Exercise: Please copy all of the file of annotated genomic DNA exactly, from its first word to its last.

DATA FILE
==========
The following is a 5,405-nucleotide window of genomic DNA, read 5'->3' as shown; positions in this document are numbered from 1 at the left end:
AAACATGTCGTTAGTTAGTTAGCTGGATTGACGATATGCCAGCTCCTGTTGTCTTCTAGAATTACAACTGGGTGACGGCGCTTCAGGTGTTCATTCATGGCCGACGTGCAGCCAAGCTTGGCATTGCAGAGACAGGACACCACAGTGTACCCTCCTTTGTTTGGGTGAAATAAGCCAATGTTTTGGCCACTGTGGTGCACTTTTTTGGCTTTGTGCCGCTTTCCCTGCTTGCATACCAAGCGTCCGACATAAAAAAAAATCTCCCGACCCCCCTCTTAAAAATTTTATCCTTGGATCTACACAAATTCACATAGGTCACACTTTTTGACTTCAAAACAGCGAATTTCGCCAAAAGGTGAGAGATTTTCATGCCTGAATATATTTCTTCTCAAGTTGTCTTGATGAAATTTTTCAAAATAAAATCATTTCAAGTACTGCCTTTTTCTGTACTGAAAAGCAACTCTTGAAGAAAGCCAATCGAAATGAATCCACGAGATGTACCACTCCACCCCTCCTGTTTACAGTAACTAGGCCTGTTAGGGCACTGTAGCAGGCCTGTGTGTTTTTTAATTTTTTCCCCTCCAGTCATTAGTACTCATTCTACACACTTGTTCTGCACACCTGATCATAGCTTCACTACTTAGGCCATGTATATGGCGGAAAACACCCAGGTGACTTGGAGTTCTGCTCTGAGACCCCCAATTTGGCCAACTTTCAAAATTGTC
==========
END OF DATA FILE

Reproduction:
The following is a 5,405-nucleotide window of genomic DNA, read 5'->3' as shown; positions in this document are numbered from 1 at the left end:
AAACATGTCGTTAGTTAGTTAGCTGGATTGACGATATGCCAGCTCCTGTTGTCTTCTAGAATTACAACTGGGTGACGGCGCTTCAGGTGTTCATTCATGGCCGACGTGCAGCCAAGCTTGGCATTGCAGAGACAGGACACCACAGTGTACCCTCCTTTGTTTGGGTGAAATAAGCCAATGTTTTGGCCACTGTGGTGCACTTTTTTGGCTTTGTGCCGCTTTCCCTGCTTGCATACCAAGCGTCCGACATAAAAAAAAATCTCCCGACCCCCCTCTTAAAAATTTTATCCTTGGATCTACACAAATTCACATAGGTCACACTTTTTGACTTCAAAACAGCGAATTTCGCCAAAAGGTGAGAGATTTTCATGCCTGAATATATTTCTTCTCAAGTTGTCTTGATGAAATTTTTCAAAATAAAATCATTTCAAGTACTGCCTTTTTCTGTACTGAAAAGCAACTCTTGAAGAAAGCCAATCGAAATGAATCCACGAGATGTACCACTCCACCCCTCCTGTTTACAGTAACTAGGCCTGTTAGGGCACTGTAGCAGGCCTGTGTGTTTTTTAATTTTTTCCCCTCCAGTCATTAGTACTCATTCTACACACTTGTTCTGCACACCTGATCATAGCTTCACTACTTAGGCCATGTATATGGCGGAAAACACCCAGGTGACTTGGAGTTCTGCTCTGAGACCCCCAATTTGGCCAACTTTCAAAATTGTC